A recent study has shown that computational fluid dynamics (CFD) can be used to identify improvement strategies for airflow distribution and contamination control within cleanrooms. Researchers used CFD simulations to assess their cleanroom airflow and suggest improvements that would reduce contamination levels.
Airflow distribution within a cleanroom is known to impact contamination control; several studies have shown that higher airflow rate ventilation systems can control the indoor contaminants in the cleanroom facilities and that higher air change rates can lower particle counts.
Moreover, maintaining a pressure differential at 10Pa or higher has been found to reduce particle migration from doorway openings between less clean and cleanroom areas.
In a paper published in a special issue of atmosphere, researchers performed comprehensive field measurements of a biotech cleanroom to act as a basic validation and boundary condition for numerical simulation with CFD. The study was conducted during at-rest occupancy state conditions.
The team found that while their cleanroom met Pharmaceutical Inspection Co-operation Scheme (PIC/S) and European Good Manufacturing Practice (EU GMP) standards in field tests, with a removal efficiency of 75.2 percent and ventilation efficiency of 80 percent, both parameters could be improved through CFD case simulations.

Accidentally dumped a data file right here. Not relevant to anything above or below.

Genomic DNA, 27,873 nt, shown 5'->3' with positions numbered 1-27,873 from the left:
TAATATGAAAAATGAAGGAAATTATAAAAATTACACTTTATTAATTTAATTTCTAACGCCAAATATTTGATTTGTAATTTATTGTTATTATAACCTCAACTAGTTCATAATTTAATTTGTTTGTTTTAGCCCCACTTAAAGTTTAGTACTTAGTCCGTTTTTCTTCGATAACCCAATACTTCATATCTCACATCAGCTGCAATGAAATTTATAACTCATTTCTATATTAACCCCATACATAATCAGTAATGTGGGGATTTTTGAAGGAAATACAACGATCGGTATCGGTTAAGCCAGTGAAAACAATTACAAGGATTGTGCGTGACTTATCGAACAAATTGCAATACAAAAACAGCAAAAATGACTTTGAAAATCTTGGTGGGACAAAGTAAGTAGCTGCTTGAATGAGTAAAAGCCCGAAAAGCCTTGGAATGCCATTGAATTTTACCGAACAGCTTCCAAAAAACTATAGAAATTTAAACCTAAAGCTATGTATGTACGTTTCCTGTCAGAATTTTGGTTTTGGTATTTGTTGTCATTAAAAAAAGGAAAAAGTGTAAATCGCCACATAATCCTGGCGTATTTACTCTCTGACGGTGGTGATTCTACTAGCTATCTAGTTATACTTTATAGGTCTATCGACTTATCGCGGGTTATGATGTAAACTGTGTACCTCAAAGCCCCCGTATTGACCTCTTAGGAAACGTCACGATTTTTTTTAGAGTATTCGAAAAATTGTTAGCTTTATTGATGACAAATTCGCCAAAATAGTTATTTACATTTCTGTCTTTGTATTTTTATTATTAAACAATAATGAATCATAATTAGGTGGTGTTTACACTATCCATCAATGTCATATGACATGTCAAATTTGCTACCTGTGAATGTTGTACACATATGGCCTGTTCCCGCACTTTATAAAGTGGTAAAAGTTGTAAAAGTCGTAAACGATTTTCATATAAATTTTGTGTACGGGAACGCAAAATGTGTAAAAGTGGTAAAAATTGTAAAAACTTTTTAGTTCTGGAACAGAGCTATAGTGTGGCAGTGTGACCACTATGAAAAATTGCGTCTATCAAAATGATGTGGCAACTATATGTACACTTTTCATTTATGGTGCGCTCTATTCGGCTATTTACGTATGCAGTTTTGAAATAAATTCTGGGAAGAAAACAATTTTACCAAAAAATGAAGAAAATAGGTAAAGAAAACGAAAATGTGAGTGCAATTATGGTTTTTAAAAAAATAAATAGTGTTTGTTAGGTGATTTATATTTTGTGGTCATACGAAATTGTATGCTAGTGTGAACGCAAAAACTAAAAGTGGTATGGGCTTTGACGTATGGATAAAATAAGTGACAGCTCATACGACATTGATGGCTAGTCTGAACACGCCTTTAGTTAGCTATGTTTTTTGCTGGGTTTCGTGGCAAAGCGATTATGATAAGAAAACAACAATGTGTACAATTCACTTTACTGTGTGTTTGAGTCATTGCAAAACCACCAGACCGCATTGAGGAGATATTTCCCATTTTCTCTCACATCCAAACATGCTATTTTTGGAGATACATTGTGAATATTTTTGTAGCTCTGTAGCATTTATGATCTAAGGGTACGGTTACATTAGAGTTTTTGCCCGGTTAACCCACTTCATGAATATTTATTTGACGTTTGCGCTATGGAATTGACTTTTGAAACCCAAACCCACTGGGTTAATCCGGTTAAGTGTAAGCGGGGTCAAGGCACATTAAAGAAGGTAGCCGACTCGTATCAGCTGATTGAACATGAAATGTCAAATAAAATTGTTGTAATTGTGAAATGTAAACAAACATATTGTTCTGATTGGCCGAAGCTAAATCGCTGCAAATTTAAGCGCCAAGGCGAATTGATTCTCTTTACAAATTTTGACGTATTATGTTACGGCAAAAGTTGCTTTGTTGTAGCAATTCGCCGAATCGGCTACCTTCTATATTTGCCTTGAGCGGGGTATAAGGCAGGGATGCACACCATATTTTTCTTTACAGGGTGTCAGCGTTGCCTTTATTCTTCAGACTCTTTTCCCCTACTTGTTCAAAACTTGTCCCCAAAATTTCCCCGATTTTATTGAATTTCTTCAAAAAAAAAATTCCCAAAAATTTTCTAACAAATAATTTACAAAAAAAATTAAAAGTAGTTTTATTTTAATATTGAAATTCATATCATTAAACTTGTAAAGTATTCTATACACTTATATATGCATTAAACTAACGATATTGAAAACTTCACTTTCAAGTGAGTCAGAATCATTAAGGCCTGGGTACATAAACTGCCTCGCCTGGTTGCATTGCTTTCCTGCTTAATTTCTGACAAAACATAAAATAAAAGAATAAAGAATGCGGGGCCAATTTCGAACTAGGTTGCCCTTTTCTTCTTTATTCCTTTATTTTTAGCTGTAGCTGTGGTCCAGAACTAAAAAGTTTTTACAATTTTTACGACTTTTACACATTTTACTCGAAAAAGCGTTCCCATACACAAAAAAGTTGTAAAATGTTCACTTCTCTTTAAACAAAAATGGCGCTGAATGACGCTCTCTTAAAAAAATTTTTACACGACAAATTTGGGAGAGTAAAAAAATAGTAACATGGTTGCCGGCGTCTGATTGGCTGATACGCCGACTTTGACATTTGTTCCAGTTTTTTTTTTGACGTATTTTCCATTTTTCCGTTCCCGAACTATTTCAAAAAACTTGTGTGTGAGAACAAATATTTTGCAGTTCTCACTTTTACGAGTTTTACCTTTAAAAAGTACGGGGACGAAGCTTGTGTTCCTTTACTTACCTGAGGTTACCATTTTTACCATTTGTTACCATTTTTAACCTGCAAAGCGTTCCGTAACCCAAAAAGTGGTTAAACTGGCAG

CFD, according to the authors, is “an essential tool for simulation, especially in the heating, ventilation and air conditioning (HVAC) field”. This is because it can be used to predict airflow patterns in a cleanroom, as well as predict an HVAC system’s ability to remove airborne particles. Moreover, CFD methods are cheaper and less disruptive than the traditional full-scale ventilation performance test used to validate cleanrooms. CFD also allows for the investigation of different cases and solutions with minimal intrusion.
Using CFD simulation to evaluate different solutions, the researchers found that adding one return air grille increased the removal efficiency within their cleanroom to 86.7 percent and ventilation efficiency to 82 percent when the air was supplied at a velocity of 0.2 m/s. They also discovered that, by increasing the supply air velocity to 0.3 m/s, removal efficiency could be further enhanced from the field test baseline result (increasing by around 19 percent) and ventilation efficiency by around five percent to 94 percent and 85 percent, respectively. The higher removal efficiency was achieved at 0.3 m/s because the airflow was well distributed and vortexes and turbulence were minimised, preventing large accumulations of contaminants.
Based on the results, the researchers concluded that CFD can be used to identify the best practice for contamination control in biotech cleanrooms and that the improvements they were able to make should help to ensure product reliability and quality.